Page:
Johnson has been the leader of the Government that has been forced to deal with the COVID-19 pandemic, not without controversy on this front as well. Initially, the prime minister suggested a strategy that practically involved living with the virus, but his admission to the intensive care unit marked a turning point.

A new Johnson emerged from the hospital, a supporter of confinement measures comparable to those of other countries around him, but his strategy has ended up clouded by the scant commitment of members of the Government to the policies he demanded for the citizenry as a whole.

The celebration of several parties in public buildings, some of them in Downing Street and with the presence of Johnson, jumped in November 2021 as a media bomb against the Executive’s waterline. The ‘Partygate’ drew a double yardstick in the hardest moments of the pandemic.

The prime minister initially denied having incurred in irregularities, but his version was modulated by contrasted facts. An official report questioned the government’s actions and Scotland Yard ended up imposing dozens of fines on those attending the controversial parties, including Johnson himself.


The ‘Partygate’, which had already been preceded by the doubts raised by a reform of Johnson’s apartment, was the straw that broke the camel’s back for a critical sector within the ‘Tories’ that seemed increasingly broad. The prime minister, however, limited himself to some timid apologies, making it clear that he would not resign of his own free will.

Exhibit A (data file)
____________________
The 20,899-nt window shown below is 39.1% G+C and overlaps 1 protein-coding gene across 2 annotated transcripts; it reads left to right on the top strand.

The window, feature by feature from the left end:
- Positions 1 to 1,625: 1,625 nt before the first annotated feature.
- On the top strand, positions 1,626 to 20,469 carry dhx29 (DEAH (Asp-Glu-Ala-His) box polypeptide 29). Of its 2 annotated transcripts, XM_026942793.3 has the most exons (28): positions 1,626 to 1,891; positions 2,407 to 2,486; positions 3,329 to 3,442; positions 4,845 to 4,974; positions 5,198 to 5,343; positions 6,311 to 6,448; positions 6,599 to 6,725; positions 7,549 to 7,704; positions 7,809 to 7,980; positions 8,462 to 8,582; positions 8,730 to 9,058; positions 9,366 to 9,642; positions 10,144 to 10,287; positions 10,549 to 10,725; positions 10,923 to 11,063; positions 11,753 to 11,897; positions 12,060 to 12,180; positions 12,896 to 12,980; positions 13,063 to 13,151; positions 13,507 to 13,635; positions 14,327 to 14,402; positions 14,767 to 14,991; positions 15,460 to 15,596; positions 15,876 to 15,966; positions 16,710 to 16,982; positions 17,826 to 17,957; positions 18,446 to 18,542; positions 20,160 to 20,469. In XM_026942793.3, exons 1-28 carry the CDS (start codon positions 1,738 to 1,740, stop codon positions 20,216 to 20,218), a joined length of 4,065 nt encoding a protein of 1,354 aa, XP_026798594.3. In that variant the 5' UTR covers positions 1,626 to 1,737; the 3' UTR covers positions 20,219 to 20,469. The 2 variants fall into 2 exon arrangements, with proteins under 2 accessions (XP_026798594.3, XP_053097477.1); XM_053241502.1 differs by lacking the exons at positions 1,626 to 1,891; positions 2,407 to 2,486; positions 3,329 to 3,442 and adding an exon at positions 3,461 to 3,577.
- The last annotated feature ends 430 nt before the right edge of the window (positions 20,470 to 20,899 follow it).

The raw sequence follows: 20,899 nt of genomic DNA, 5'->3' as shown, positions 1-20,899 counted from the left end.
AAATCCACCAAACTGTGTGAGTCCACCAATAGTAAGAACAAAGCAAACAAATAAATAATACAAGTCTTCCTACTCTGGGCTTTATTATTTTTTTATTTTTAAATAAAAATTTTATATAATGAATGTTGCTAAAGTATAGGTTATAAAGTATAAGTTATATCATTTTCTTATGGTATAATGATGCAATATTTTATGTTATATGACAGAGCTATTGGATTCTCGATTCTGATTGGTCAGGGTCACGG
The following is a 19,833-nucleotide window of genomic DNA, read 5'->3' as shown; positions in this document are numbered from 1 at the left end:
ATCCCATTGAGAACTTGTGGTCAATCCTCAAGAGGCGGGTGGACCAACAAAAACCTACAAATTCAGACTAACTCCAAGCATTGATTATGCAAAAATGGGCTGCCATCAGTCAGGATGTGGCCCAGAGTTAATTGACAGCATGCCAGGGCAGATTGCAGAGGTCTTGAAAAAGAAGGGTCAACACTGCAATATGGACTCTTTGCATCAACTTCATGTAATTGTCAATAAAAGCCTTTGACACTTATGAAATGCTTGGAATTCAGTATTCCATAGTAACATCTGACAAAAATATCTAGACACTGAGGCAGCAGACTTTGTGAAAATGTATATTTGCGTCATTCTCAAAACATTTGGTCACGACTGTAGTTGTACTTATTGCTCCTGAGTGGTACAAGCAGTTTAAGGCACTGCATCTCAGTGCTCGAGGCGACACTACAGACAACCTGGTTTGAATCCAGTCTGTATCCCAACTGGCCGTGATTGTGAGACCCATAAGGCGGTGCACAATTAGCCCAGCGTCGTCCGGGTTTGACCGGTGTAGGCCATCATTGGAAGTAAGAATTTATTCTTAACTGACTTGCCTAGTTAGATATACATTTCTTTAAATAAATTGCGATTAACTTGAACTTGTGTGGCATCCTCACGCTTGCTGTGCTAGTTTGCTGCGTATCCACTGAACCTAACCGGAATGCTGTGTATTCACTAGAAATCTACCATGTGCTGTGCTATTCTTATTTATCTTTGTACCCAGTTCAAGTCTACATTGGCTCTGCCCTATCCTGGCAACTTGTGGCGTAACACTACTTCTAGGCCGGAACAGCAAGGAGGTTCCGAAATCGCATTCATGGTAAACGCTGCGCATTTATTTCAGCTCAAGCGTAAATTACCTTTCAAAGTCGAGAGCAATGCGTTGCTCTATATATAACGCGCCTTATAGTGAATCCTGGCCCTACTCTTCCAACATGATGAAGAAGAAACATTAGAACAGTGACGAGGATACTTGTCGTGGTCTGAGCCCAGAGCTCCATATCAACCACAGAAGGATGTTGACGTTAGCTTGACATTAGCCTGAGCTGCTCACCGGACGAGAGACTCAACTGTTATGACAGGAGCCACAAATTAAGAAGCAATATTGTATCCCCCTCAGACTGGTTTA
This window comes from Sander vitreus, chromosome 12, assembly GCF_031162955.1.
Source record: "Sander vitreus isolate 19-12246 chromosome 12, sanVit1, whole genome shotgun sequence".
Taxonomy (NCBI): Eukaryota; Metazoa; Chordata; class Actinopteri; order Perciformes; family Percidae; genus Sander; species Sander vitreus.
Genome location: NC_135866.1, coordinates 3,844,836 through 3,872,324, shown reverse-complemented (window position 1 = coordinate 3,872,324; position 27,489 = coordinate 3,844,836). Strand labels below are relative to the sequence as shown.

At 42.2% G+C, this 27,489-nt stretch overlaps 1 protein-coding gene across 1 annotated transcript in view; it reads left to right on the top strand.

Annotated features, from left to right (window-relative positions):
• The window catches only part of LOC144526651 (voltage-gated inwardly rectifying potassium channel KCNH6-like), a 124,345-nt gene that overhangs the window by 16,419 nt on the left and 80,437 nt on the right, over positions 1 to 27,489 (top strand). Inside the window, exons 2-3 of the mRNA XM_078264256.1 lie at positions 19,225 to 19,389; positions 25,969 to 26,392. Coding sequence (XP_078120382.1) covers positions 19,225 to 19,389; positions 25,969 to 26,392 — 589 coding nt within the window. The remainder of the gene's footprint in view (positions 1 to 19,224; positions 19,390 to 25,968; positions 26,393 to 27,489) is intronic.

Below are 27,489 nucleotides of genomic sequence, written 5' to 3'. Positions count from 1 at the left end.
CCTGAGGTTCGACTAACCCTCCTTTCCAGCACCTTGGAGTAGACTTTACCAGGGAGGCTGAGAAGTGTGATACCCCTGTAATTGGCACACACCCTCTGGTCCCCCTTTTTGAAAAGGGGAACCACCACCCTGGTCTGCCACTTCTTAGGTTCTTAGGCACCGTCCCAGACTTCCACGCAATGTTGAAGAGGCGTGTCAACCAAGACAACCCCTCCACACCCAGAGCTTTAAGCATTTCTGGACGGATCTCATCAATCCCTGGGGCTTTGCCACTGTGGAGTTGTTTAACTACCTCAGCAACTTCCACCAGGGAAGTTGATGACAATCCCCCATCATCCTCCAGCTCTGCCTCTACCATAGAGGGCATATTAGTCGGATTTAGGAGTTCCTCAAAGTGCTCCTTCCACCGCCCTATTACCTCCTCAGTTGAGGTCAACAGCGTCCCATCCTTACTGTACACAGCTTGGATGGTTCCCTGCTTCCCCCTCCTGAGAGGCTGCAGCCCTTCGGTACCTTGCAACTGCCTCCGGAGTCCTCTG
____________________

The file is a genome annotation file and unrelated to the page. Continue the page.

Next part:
With Johnson entrenched in his own speech, his colleagues managed to add the necessary signatures so that on June 6, just a month ago, an internal censure motion would be held, a tactic that had already been used against May and that, if it had prospered , implied the fall of the ‘premier’ by friendly fire.

Johnson saved the party ball thanks to the support of 59 percent of the deputies, a level of support lower than that which May had obtained months before resigning but that for the chief executive served to get his chest out and consider the internal crisis buried . Not surprisingly, the current regulations prevented the ‘Tories’ from resorting to this same motion within a year.

However, Johnson’s stability was by no means assured and, while some conservative voices were already talking openly about changing the rules to promote a second vote against the prime minister, other scandals were piling up on Downing Street.

The final controversy has revolved around Chris Pincher, appointed as deputy coordinator of the parliamentary group of the Conservative Party despite the accusations of harassment against him. Initially, Downing Street claimed that Johnson was unaware of these complaints, but on Tuesday the version changed: the prime minister admitted that he did know of the accusations and apologized.

The damage had already been done and just a few hours later, two government heavyweights, the finance and health ministers, Rishi Sunak and Sajid Javid, triggered a wave of dozens of resignations. The message from the outgoing senior officials revolved around a loss of confidence in Johnson.

The prime minister, however, appeared again to deny that he had planned to resign, which led his own team to force further public and private pressure with a parade of ministers on Wednesday in Downing Street to demand that Johnson throw the towel.